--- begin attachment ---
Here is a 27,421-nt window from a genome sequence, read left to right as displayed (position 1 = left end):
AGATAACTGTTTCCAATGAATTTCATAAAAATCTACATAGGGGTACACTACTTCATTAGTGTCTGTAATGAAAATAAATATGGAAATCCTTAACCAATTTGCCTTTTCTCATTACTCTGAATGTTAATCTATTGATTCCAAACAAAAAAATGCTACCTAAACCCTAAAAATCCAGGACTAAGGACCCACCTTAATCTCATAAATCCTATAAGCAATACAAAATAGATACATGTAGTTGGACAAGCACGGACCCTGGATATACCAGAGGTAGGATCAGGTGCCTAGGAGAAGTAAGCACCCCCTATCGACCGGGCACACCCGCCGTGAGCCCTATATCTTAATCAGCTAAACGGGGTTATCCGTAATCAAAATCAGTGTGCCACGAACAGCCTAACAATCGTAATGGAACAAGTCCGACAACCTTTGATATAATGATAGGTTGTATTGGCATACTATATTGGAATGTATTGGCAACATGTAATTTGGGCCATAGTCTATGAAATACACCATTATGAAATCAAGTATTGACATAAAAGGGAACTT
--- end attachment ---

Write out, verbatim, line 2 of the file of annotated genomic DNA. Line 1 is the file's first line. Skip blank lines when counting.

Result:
AGATAACTGTTTCCAATGAATTTCATAAAAATCTACATAGGGGTACACTACTTCATTAGTGTCTGTAATGAAAATAAATATGGAAATCCTTAACCAATTTGCCTTTTCTCATTACTCTGAATGTTAATCTATTGATTCCAAACAAAAAAATGCTACCTAAACCCTAAAAATCCAGGACTAAGGACCCACCTTAATCTCATAAATCCTATAAGCAATACAAAATAGATACATGTAGTTGGACAAGCACGGACCCTGGATATACCAGAGGTAGGATCAGGTGCCTAGGAGAAGTAAGCACCCCCTATCGACCGGGCACACCCGCCGTGAGCCCTATATCTTAATCAGCTAAACGGGGTTATCCGTAATCAAAATCAGTGTGCCACGAACAGCCTAACAATCGTAATGGAACAAGTCCGACAACCTTTGATATAATGATAGGTTGTATTGGCATACTATATTGGAATGTATTGGCAACATGTAATTTGGGCCATAGTCTATGAAATACACCATTATGAAATCAAGTATTGACATAAAAGGGAACTT